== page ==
I just finished reading Mark Helprin's first novel, Refiner's Fire. As some of you might know, he is one of my favorite authors. (If you asked me my 5 favorite books, Winter's Tale would always be on that list.) His writing is some of the richest and most artistically beautiful that I've ever read.
Having said this, I have yet to read everything he's written. So I picked up a copy of Refiner's Fire and one of Freddy and Fredericka and prepared myself for some escape. (In case you haven't guessed, these are the only two of his novels I haven't read.)
Refiner's Fire starts out with an amazing story of a ship full of illegal immigrants off the coast of Palestine in 1947, where a child is born and orphaned during a battle. Once we start to follow the foundling and his charmed life, however, the story starts to falter. The boy, Marshall Pearl, is brought to America and adopted by a rich couple and raised in the Hudson River Valley. At this point, the character becomes a comic book superhero who, apparently, has no character flaws and always gets the girls.
The entire middle of the book took me several months to get through because I kept putting it down. I really didn't intend to finish it. But something compelled me to pick it up again and again. I think that through Marshall Pearl's story -- one that takes him through Jamaica fighting Rastafarians, to Harvard, to the desert southwest, through the slaughterhouses of the midwest, through a sea-crossing voyage on a British merchant navy ship, to the peaks of the Swiss Alps -- what kept me going was Helprin's amazing writing. He uses the poetry of the English language to paint such amazing scenes and descriptions that the weak characters, the Dickensian coincidences, and lack of compelling plot were almost minor annoyances.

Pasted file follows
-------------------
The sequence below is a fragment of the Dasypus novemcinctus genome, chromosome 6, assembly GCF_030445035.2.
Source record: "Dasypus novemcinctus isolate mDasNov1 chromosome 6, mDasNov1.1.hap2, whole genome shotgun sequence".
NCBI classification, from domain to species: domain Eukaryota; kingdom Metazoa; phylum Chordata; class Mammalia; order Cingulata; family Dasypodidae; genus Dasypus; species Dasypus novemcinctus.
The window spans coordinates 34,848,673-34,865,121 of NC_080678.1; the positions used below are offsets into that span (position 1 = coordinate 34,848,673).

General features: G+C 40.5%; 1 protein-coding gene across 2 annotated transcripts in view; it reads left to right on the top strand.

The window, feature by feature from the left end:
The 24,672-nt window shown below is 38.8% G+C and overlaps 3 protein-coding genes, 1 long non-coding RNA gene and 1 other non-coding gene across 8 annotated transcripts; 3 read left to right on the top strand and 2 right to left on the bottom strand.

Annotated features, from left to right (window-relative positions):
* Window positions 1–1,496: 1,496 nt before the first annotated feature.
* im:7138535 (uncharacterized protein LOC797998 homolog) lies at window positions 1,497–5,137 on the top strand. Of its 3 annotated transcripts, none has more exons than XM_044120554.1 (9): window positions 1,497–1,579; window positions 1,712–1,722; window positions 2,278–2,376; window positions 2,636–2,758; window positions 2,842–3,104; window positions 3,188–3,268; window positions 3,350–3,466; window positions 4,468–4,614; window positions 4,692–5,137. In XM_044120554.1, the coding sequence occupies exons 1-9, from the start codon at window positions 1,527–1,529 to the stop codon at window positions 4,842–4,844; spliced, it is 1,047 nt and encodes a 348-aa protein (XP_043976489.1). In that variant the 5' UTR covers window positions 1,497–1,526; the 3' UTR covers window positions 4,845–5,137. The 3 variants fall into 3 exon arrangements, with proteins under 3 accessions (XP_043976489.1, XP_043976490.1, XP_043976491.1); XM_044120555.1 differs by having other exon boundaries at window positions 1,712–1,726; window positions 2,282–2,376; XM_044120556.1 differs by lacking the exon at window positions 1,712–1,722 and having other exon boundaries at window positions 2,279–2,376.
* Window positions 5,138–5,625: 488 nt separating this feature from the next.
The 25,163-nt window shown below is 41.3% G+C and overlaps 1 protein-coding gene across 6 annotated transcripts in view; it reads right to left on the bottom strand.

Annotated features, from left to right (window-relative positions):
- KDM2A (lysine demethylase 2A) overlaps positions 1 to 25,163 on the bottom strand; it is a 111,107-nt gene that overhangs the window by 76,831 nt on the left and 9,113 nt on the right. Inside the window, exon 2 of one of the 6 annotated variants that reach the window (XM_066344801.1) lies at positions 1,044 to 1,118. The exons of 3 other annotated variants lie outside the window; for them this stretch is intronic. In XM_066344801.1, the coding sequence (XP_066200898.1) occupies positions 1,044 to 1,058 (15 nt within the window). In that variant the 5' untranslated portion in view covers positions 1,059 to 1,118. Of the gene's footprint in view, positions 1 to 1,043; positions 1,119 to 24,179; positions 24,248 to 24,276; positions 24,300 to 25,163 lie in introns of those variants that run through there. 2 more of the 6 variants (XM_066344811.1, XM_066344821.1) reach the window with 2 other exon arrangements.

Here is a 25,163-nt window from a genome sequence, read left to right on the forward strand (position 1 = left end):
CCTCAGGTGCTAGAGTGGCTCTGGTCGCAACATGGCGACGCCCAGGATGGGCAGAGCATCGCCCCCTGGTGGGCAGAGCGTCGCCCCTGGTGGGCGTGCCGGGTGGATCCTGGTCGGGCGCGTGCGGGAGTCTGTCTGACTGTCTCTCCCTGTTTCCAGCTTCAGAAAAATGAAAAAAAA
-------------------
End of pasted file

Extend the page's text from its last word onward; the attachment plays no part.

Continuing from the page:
However, the book ends rather dramatically with Marshall Pearl fighting in the Israeli army in the Yom Kippur War. Once I hit the last few chapters, I couldn't put it down.
Again, the reason I couldn't let this book go was because of the writing. And knowing this is Helprin's first novel, I really must applaud this incredible book. It's still definitely a must-read, especially for Helprin fans.
Now... on to Freddy and Fredericka...